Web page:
4. ALTHOUGH CELLULOSE IS INDIGESTIBLE BY HUMANS, IT DOES FORM A PART OF THE HUMAN DIET IN THE FORM OF PLANT FOODS. Small amounts of cellulose found in vegetables and fruits pass through the human digestive system intact. CELLULOSE IS PART OF THE MATERIAL CALLED “FIBER” THAT DIETICIANS AND NUTRITIONISTS HAVE IDENTIFIED AS USEFUL IN MOVING FOOD THROUGH THE DIGESTIVE TRACT QUICKLY AND EFFICIENTLY. Diets high in fiber are thought to lower the risk of colon cancer because fiber reduces the time that waste products stay in contact with the walls of the colon (the terminal part of the digestive tract). http://science.jrank.org/pages/1335/Cellulose-Cellulose-digestion.html#ixzz3oZ7v4lZI
    5. Until recently, only the wealthiest people could afford to feed, raise, and slaughter animals for meat, and less wealthy and poor people ate mostly plant foods. Consequently, prior to the 20th century, only the rich were plagued routinely with diseases such as heart disease and obesity.
      Since 1950, the per capita consumption of meat has almost doubled. Now that animal flesh has become relatively cheap and is easily available (thanks to the cruel, cost-cutting practices of factory farming), deadly ailments such as heart disease, strokes, cancer, and obesity have spread to people across the socio-economic spectrum.
      And as the Western lifestyle spills over into less developed areas in Asia and Africa, people there, too, have begun to suffer and die from diseases associated with meat-based diets http://prime.peta.org/2009/10/yes-its-true-humans-arent-meant-to-eat-meat
    6. Another clear indication that we are natural herbivores is the fact that eating meat causes us so many health problems. Meat-eaters face a higher risk of heart disease, cancer, diabetes, kidney disease, osteoporosis, and obesity. Natural carnivores can eat lots of animal fat without getting heart attacks, but humans can’t. In fact, a low-fat vegan diet has been shown to not only prevent but also reverse heart disease in humans. People who avoid animal protein also have dramatically lower rates of prostate, colon, and breast cancer. http://prime.peta.org/2009/10/yes-its-true-humans-arent-meant-to-eat-meat“Humans and pre-humans have been designed by evolution to consume and make full use of the important nutrients found in animal foods…humans are omnivores…We function best eating BOTH animals and plants. Humans have much shorter digestive systems than herbivores and don’t have the specialized organs to digest cellulose. Humans also have canines… Meat was one of the reasons humans were able to evolve such large, elaborate brains.”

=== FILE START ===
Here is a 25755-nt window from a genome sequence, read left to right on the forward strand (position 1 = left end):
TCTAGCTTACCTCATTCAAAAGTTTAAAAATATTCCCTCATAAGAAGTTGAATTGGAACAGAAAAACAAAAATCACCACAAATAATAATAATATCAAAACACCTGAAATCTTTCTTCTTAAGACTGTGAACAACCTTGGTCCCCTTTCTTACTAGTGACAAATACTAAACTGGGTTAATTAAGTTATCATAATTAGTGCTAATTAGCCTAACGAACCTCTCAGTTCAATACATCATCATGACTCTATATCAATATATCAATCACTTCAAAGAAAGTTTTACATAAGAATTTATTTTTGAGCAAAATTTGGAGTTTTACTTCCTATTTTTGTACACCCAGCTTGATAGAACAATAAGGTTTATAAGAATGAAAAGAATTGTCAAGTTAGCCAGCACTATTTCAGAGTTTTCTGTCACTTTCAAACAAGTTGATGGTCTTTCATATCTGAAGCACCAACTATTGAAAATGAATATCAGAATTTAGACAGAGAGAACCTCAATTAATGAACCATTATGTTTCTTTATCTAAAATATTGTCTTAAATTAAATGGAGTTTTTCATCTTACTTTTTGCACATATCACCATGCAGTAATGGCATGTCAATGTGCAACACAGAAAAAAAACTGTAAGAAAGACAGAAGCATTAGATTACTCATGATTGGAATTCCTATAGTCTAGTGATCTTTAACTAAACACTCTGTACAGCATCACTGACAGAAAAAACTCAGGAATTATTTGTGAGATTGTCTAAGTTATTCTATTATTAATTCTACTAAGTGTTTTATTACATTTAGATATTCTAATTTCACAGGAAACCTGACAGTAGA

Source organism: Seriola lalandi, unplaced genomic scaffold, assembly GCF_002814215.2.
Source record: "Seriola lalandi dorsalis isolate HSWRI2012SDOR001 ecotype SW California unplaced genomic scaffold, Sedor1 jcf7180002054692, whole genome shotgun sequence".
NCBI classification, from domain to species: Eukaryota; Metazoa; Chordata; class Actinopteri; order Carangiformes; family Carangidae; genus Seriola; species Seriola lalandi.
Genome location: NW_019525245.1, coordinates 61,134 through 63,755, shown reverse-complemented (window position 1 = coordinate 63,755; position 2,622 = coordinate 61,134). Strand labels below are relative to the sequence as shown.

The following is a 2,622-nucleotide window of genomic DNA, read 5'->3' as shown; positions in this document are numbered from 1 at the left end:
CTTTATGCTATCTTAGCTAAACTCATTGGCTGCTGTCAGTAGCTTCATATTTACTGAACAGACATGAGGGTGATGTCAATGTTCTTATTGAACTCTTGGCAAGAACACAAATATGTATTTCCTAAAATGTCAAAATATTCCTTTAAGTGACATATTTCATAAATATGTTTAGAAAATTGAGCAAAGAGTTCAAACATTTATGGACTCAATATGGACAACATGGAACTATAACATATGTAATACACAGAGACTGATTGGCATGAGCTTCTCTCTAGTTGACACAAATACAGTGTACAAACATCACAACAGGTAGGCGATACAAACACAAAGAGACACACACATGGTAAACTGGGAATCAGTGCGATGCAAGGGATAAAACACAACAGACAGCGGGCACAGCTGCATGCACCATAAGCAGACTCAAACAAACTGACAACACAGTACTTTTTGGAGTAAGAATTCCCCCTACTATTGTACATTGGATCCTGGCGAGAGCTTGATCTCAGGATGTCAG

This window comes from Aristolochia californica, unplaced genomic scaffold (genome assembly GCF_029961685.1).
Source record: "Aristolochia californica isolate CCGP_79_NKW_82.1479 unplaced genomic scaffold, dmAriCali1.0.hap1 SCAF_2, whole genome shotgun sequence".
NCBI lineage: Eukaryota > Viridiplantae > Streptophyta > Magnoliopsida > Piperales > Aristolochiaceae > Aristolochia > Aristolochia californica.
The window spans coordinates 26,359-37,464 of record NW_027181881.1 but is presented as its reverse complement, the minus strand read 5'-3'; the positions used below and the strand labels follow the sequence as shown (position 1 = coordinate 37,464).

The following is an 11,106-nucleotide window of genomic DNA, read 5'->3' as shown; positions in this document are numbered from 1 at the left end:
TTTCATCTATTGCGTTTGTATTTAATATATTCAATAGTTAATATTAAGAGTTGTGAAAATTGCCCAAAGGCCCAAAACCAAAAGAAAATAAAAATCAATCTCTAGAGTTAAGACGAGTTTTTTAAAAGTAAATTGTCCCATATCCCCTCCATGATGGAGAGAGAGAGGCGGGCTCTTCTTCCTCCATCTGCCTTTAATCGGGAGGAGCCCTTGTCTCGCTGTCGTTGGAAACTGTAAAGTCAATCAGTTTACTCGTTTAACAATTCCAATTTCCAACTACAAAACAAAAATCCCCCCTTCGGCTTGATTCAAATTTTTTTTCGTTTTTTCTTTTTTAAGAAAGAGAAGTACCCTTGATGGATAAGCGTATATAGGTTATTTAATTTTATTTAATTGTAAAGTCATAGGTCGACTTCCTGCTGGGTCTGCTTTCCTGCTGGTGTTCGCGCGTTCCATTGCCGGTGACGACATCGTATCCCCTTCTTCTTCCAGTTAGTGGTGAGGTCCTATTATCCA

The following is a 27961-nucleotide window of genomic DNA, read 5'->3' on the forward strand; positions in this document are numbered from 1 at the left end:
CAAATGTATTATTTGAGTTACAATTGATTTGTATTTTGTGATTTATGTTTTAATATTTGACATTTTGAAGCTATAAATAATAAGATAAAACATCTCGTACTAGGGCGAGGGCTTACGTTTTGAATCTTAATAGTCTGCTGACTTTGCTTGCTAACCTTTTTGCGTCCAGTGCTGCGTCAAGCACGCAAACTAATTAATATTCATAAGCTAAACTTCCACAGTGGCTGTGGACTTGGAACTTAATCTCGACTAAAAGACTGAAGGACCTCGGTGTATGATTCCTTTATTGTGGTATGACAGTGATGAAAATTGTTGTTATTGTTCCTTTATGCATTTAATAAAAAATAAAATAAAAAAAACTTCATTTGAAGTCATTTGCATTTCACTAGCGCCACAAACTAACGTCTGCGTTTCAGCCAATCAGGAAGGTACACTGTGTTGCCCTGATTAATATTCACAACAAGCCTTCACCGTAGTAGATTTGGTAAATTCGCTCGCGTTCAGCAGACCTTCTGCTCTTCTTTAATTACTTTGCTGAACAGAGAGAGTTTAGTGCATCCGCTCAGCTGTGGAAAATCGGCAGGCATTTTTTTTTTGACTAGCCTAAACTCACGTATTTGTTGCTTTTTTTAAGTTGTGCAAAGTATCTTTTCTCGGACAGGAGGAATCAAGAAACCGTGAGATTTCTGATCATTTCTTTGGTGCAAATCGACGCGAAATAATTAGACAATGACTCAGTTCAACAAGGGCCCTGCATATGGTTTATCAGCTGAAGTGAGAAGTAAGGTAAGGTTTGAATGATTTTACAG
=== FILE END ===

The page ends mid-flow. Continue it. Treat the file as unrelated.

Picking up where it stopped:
1. “Meat is incredibly nutritious”
    1. Dha and epa, the active forms of omega 3>> Supplement with an algae based omega-3 (this is already in its dha form).When you eat seafood in the aims of getting your fill of omega 3 , you are also consuming mercury, dioxins, etc.   http://badassu.net/100-scientific-reasons-to-not-eat-meat/